Roland Emmerich’s Midway deserves high marks for historical accuracy and content, but sadly low marks for pacing, storytelling and character development. The film feels as though it suffers from a crippling identity crisis. Torn between a documentary-like recounting of historical fact, action packed airborne dogfights, and a consumer-friendly wartime narrative, coming to rest as a banal and mediocre war film.
The story of Midway picks up just before the Japanese attack on Pearl Harbor and the intelligence failure that left that door open. After the attack, the remaining American naval fleet begins chasing the Japanese fleet across the Pacific. After several disastrous battles Military Intelligence uncovers an impending Japanese offensive at Midway. Seizing the opportunity to catch the Japanese fleet off guard the American Navy lays a trap to catch the Japanese off-guard.
Midway may be absurdly paced, and surprisingly dull, but it is exceedingly respectful in its depictions of fact. Emmerich chose to focus attention on several lesser known aspects of this incredibly famous military battle. For instance, Edwin Layton (Patrick Wilson) looms large as the intelligence officer credited with uncovering the Japanese plot to attack at Midway, and figures prominently in the plan to draw the Japanese into a strategic trap.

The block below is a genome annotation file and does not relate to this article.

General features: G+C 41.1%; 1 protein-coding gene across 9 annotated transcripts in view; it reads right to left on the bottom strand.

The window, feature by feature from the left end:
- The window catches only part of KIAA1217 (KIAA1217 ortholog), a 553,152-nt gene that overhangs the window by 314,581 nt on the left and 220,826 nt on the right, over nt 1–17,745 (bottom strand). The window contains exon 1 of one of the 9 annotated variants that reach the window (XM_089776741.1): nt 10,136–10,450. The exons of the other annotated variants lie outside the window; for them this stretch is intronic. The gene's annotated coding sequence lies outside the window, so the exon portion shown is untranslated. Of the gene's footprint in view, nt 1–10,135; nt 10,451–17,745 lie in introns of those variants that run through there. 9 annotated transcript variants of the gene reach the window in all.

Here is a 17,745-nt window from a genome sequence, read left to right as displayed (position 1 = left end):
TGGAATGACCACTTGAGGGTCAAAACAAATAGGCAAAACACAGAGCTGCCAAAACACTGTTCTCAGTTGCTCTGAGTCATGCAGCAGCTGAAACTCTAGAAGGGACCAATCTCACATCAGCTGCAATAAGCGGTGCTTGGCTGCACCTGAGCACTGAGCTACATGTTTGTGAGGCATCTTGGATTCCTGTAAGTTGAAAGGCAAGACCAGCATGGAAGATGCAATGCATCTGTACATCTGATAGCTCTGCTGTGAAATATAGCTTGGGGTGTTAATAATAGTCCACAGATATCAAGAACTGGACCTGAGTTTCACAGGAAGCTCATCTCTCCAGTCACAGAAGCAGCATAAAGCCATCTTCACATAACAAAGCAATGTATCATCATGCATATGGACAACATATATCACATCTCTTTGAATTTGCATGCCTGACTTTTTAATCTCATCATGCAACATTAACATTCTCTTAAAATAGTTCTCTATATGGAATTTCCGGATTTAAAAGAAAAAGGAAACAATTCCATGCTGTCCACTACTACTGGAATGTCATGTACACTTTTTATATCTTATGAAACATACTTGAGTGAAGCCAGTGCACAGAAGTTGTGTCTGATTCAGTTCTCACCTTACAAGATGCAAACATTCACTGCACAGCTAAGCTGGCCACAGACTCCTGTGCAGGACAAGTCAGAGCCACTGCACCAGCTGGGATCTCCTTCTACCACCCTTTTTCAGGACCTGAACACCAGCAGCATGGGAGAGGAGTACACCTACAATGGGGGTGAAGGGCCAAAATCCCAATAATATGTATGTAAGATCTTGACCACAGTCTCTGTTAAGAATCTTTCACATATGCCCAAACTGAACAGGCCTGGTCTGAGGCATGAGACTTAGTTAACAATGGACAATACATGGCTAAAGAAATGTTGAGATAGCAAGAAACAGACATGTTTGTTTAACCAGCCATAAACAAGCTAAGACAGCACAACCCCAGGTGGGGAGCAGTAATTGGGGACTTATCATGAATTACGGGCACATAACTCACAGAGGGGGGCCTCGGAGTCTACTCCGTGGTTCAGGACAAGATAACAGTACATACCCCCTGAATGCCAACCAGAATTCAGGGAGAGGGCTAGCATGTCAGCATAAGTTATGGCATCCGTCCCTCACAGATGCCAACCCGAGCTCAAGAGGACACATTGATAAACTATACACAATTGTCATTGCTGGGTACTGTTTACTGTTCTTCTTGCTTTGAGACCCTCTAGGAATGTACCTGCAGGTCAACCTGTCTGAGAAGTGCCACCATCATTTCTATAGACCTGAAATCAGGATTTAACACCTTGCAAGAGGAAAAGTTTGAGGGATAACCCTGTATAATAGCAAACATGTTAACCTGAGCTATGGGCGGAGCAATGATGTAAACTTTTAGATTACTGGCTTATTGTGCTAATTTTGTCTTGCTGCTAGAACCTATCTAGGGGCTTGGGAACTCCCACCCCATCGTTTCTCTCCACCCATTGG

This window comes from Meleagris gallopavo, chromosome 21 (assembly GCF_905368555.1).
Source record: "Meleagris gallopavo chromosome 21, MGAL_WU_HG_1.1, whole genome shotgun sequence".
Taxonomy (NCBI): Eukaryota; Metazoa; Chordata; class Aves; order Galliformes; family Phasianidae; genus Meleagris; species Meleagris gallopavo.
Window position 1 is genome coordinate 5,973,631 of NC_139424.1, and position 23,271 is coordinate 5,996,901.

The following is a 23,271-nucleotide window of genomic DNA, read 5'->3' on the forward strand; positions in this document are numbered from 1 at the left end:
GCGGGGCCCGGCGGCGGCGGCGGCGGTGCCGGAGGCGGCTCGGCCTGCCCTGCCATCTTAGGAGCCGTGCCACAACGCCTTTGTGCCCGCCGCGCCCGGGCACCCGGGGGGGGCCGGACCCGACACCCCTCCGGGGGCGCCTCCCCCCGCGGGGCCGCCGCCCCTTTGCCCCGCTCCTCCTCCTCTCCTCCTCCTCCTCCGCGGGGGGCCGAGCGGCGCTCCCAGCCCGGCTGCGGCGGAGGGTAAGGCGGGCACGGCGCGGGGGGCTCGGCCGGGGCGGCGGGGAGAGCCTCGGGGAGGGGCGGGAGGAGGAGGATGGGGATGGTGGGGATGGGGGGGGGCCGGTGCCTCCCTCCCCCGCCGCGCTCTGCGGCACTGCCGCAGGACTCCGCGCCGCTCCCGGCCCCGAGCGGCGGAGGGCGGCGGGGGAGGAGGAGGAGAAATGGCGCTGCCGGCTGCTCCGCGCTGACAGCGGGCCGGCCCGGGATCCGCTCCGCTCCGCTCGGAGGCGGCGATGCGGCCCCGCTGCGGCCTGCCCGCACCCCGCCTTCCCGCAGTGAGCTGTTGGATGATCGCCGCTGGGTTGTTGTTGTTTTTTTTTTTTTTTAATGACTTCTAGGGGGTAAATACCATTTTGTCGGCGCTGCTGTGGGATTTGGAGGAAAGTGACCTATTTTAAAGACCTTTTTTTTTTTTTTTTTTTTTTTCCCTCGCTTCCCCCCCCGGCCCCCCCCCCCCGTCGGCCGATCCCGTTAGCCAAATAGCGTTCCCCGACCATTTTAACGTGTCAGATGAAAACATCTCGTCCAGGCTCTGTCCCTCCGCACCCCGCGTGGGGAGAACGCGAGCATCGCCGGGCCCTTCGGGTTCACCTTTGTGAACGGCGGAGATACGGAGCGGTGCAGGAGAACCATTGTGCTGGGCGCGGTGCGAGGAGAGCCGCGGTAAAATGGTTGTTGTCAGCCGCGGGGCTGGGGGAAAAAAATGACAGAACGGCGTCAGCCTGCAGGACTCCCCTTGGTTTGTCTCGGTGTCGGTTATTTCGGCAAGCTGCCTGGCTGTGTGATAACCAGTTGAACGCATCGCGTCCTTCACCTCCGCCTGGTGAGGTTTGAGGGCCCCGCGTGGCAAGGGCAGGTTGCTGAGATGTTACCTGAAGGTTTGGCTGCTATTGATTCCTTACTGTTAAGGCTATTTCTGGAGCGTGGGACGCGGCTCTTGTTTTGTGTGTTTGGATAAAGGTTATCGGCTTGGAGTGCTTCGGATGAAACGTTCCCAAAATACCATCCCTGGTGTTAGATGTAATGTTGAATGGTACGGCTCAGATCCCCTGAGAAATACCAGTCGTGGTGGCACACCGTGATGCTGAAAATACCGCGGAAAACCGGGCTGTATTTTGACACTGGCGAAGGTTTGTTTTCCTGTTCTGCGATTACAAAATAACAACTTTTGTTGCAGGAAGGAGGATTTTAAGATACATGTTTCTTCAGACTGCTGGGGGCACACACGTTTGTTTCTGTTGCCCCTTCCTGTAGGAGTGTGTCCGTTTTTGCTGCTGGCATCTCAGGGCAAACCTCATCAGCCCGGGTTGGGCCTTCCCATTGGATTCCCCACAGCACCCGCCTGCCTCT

The sanitary depiction of the American service members undermines the attempted profundity of the film. Even the depictions of tragic loss of life, and injury are undermined by flat and often lifeless performances. However, this film did successfully serve to honor the actions and memory of everyone involved in the battle, regardless of which side they were on.
Where Midway genuinely succeeds is with its unwavering dedication to historical accuracy. Audiences are likely to walk away from this film with a more complete understanding of the Battle of Midway, and some may even be mildly entertained.
Kyle J. Steenblik
Midway is released in US theaters 8th November 2019.